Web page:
There are different leopard gecko tail waving and rattling behaviors, understanding them will allow you to understand your leopard geckos better. I’ve been waiting for awhile to get this tail waving behavior captured on video. Today while cleaning out a leopard gecko’s enclosure, I placed this gecko in a temporary critter tote. She saw her own reflection and started to wave her tail (as seen in the video above).
This particular back & forth leopard gecko tail waving is a defensive posture
This is the gecko’s way of distracting a potential attacker. They wave their tails so the attackers would focus on their tail, rather than their body. The idea is that the attacker would strike at their tail, at which time the gecko would break off the tail and run away. So if you ever see your leopard gecko waving their tail at another gecko, it’s best to separate them right away. When a gecko is spooked, any slight movement could cause a gecko to strike out and bite. You can prevent some serious injuries by noticing these signs right away.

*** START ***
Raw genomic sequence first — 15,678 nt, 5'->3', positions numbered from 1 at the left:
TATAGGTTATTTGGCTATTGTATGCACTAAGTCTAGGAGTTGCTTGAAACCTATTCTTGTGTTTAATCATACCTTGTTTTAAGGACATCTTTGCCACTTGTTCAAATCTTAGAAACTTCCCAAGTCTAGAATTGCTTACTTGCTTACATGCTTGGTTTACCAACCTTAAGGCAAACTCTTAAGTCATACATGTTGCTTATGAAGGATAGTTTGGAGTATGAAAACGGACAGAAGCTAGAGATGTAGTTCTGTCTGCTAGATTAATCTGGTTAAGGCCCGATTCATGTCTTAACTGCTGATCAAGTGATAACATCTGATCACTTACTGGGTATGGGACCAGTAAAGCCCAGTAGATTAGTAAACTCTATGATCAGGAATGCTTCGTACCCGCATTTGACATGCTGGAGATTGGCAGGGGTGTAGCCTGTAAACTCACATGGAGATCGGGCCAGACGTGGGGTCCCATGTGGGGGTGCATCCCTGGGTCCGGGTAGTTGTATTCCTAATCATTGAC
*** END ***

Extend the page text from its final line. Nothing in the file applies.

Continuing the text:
Leopard geckos do regenerate their tails, although they won’t look the same. See the picture below for an example of a regenerated tail tip.
This is not to be confused with tail shaking, like a rattlesnake tail rattling
Rattlesnake tail rattling means the gecko is excited, this usually happens when a gecko is hunting down prey, or when a male is approaching a female wanting to mate. Like the tail waving above, both male and female leopard geckos can rattle their tails. However during mating courtship, only a male would rattle their tail tip. If you see a female rattle the tail tip during mating courtship, chances are the female is actually a male. See below for an example of male’s rattlesnake tail rattling during mating courtship.